Business Overview

Home improvement independent dealer has built a stellar reputation on referrals and name recognition for over 28 years. Perfected operations process coupled with over-the-top customer service has ensured double-digit sales growth over the last three years. Buy direct from the manufacturer. No franchise fees or salesforce keeps our overhead low. To learn more about this exciting opportunity please feel free to give Mark Sauter a call at 314-306-3855 or


  • Asking Price: $535,836
  • Cash Flow: $157,417
  • Gross Revenue: $980,017
  • FF&E: $130,000
  • Inventory: $15,000
  • Inventory Included: N/A
  • Established: 1993

Detailed Information

  • Property Owned or Leased:N/A
  • Property Included:N/A
  • Building Square Footage:5,400
  • Lot Size:N/A
  • Total Number of Employees:6
  • Furniture, Fixtures and Equipment:N/A
About The Facility:

Building Lease 5,400 sq. ft. @ $5,000 per month

Is Support & Training Included:


Purpose For Selling:


Opportunities and Growth:


Additional Info

The venture was established in 1993, making the business 29 years old.
The sale shall not include inventory valued at $15,000*, which ins't included in the listing price.

The business has 6FT/1PT employees and is located in a building with disclosed square footage of 5,400 sq ft.
The real estate is leased by the business for $5,000 per Month

Why is the Current Owner Selling The Business?

There are all kinds of reasons people decide to sell businesses. Nevertheless, the genuine reason and the one they tell you might be 2 absolutely different things. As an example, they may say "I have way too many various obligations" or "I am retiring". For many sellers, these reasons are valid. But also, for some, these may simply be justifications to attempt to conceal the reality of changing demographics, increased competition, current decrease in profits, or an array of other factors. This is why it is very essential that you not count totally on a vendor's word, yet instead, make use of the vendor's answer together with your overall due diligence. This will paint a much more sensible picture of the business's present circumstance.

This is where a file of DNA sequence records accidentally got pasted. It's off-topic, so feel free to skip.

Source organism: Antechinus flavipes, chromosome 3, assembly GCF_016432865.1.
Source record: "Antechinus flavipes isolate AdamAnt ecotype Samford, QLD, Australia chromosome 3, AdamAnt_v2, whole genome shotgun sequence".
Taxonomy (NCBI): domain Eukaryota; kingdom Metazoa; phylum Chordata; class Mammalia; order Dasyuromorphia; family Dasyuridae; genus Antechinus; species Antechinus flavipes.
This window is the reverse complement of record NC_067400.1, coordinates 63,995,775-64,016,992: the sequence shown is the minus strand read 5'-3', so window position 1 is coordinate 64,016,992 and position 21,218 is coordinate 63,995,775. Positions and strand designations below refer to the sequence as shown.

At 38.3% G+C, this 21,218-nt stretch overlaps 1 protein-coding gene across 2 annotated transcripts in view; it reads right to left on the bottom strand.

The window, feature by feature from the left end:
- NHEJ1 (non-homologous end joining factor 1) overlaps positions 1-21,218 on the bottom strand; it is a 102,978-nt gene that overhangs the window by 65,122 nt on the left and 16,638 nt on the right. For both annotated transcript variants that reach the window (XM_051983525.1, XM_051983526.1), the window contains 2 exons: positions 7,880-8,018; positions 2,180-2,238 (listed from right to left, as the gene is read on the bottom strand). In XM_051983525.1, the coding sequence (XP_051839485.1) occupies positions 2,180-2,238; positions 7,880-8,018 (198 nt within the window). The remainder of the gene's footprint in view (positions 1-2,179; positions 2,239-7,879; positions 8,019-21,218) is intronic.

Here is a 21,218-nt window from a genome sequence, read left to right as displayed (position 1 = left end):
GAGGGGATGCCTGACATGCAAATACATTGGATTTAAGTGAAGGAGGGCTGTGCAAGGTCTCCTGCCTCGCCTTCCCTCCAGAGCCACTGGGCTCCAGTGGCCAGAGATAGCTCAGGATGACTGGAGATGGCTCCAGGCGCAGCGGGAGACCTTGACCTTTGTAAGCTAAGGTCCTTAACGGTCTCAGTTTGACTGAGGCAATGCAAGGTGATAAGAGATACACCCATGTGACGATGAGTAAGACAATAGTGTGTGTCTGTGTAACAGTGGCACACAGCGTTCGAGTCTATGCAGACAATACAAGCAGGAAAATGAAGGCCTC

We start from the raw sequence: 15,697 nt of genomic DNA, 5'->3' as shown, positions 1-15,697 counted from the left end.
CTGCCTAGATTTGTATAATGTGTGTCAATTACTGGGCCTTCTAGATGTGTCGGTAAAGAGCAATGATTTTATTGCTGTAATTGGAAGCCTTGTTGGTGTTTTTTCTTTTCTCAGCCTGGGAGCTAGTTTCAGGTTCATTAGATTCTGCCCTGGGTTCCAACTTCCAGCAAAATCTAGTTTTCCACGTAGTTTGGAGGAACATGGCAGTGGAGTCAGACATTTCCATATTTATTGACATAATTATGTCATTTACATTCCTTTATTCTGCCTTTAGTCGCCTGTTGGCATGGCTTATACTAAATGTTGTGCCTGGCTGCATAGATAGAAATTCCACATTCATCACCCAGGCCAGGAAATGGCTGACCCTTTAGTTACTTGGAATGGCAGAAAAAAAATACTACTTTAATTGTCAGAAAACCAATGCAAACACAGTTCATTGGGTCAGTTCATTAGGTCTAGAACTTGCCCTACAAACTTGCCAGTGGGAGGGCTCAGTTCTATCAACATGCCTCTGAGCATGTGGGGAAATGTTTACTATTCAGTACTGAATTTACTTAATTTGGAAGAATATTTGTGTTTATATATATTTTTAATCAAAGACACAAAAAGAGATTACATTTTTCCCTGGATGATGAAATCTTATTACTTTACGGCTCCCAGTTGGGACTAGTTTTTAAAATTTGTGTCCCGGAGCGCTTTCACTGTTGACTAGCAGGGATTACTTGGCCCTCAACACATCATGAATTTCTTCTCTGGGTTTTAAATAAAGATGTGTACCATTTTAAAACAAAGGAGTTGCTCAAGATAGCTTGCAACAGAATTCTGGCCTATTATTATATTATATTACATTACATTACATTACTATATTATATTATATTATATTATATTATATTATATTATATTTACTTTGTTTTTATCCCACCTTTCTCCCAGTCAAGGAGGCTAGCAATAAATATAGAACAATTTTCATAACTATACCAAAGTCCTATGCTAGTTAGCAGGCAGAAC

Existing Debts and Future Obligations

If the existing business is in debt, which many companies are, then you will have reason to consider this when valuating/preparing your deal. Lots of operating businesses take out loans in order to cover things like supplies, payroll, accounts payable, etc. Keep in mind that occasionally this can indicate that earnings margins are too tight. Numerous companies come under a revolving door of taking loans as a way to pay back other loans. In addition to debts, there may also be future commitments to consider. There may be an outstanding lease on tools or the structure where the business resides. The business may have existing agreements with vendors that should be satisfied or might result in fines if canceled early.

Understanding the Customer Base, Competition and Area Demographics

Just how do businesses in the location bring in new consumers? Most times, operating businesses have repeat customers, which create the core of their everyday earnings. Specific elements such as new competition growing up around the location, road construction, and staff turn over can impact repeat clients and also negatively affect future profits. One important thing to consider is the location of the business. Is it in a very trafficked shopping center, or is it concealed from the main road? Certainly, the more people that see the business on a regular basis, the better the possibility to construct a returning customer base. A last thought is the basic location demographics. Is the business situated in a largely populated city, or is it situated on the outside border of town? How might the local typical household income influence future earnings prospects?